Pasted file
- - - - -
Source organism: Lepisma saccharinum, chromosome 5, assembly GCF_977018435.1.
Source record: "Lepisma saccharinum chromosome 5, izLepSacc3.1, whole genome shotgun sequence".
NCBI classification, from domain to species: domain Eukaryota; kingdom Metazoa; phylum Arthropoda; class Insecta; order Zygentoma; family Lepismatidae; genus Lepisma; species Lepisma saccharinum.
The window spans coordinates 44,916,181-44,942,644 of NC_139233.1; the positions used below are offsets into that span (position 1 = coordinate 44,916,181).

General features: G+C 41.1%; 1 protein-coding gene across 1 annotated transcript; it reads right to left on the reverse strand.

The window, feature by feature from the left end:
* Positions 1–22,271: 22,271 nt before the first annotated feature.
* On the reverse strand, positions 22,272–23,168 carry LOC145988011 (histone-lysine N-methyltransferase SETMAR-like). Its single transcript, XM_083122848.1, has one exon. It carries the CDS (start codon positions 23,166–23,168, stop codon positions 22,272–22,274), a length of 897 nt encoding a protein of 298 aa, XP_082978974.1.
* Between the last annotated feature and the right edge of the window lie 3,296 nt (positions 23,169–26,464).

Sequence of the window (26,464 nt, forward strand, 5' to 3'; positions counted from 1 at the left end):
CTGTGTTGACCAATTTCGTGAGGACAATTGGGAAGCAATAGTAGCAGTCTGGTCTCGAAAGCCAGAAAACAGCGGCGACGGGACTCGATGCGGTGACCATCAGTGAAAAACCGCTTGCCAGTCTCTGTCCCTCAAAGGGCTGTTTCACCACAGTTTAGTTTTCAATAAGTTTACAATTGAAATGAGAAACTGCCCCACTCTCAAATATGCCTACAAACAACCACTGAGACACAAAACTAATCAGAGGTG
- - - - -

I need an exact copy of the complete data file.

Source organism: Lepisma saccharinum, chromosome 5, assembly GCF_977018435.1.
Source record: "Lepisma saccharinum chromosome 5, izLepSacc3.1, whole genome shotgun sequence".
NCBI classification, from domain to species: domain Eukaryota; kingdom Metazoa; phylum Arthropoda; class Insecta; order Zygentoma; family Lepismatidae; genus Lepisma; species Lepisma saccharinum.
The window spans coordinates 44,916,181-44,942,644 of NC_139233.1; the positions used below are offsets into that span (position 1 = coordinate 44,916,181).

General features: G+C 41.1%; 1 protein-coding gene across 1 annotated transcript; it reads right to left on the reverse strand.

The window, feature by feature from the left end:
* Positions 1–22,271: 22,271 nt before the first annotated feature.
* On the reverse strand, positions 22,272–23,168 carry LOC145988011 (histone-lysine N-methyltransferase SETMAR-like). Its single transcript, XM_083122848.1, has one exon. It carries the CDS (start codon positions 23,166–23,168, stop codon positions 22,272–22,274), a length of 897 nt encoding a protein of 298 aa, XP_082978974.1.
* Between the last annotated feature and the right edge of the window lie 3,296 nt (positions 23,169–26,464).

Sequence of the window (26,464 nt, forward strand, 5' to 3'; positions counted from 1 at the left end):
CTGTGTTGACCAATTTCGTGAGGACAATTGGGAAGCAATAGTAGCAGTCTGGTCTCGAAAGCCAGAAAACAGCGGCGACGGGACTCGATGCGGTGACCATCAGTGAAAAACCGCTTGCCAGTCTCTGTCCCTCAAAGGGCTGTTTCACCACAGTTTAGTTTTCAATAAGTTTACAATTGAAATGAGAAACTGCCCCACTCTCAAATATGCCTACAAACAACCACTGAGACACAAAACTAATCAGAGGTG